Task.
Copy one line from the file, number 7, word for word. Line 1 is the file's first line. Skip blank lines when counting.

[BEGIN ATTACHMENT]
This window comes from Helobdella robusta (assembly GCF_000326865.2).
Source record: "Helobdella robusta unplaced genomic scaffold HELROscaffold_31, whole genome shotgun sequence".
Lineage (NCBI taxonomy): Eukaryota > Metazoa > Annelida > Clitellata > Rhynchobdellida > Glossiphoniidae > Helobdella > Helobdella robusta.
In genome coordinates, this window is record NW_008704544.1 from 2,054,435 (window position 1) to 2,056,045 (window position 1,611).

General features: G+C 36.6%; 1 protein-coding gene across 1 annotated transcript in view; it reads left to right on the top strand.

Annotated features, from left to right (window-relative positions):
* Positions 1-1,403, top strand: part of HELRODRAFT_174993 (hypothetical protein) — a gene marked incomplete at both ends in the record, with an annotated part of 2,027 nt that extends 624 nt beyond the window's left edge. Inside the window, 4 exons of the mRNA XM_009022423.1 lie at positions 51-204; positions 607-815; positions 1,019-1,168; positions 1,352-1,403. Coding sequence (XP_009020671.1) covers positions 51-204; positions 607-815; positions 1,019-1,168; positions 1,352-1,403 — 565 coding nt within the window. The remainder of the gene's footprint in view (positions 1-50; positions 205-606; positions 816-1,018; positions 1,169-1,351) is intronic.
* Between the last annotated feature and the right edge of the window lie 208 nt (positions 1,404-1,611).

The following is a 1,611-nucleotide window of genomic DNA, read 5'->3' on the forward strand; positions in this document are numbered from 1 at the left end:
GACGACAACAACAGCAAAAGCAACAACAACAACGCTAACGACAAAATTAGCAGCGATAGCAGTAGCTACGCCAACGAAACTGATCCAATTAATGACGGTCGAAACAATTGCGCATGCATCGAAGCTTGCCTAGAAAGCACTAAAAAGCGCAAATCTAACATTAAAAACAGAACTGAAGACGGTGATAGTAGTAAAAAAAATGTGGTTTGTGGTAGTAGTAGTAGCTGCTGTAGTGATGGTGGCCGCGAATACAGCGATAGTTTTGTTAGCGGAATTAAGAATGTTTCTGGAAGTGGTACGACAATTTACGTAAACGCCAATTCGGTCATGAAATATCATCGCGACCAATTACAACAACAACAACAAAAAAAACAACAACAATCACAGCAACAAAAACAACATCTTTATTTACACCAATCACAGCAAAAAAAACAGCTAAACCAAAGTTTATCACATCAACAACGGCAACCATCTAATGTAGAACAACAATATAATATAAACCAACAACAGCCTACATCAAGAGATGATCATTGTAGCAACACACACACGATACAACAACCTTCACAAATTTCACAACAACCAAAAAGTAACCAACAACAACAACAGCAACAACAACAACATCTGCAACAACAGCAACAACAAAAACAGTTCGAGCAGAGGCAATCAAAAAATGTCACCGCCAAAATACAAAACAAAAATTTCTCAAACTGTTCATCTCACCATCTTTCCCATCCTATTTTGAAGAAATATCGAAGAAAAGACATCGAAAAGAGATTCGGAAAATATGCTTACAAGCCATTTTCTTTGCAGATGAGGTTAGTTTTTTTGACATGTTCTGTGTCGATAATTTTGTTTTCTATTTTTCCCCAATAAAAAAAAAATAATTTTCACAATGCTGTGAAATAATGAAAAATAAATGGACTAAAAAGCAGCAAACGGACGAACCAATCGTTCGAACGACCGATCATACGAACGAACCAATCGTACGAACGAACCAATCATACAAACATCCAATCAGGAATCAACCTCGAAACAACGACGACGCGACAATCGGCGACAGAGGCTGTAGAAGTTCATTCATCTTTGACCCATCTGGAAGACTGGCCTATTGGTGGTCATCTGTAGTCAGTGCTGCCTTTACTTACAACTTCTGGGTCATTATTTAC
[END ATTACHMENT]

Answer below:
* Positions 1-1,403, top strand: part of HELRODRAFT_174993 (hypothetical protein) — a gene marked incomplete at both ends in the record, with an annotated part of 2,027 nt that extends 624 nt beyond the window's left edge. Inside the window, 4 exons of the mRNA XM_009022423.1 lie at positions 51-204; positions 607-815; positions 1,019-1,168; positions 1,352-1,403. Coding sequence (XP_009020671.1) covers positions 51-204; positions 607-815; positions 1,019-1,168; positions 1,352-1,403 — 565 coding nt within the window. The remainder of the gene's footprint in view (positions 1-50; positions 205-606; positions 816-1,018; positions 1,169-1,351) is intronic.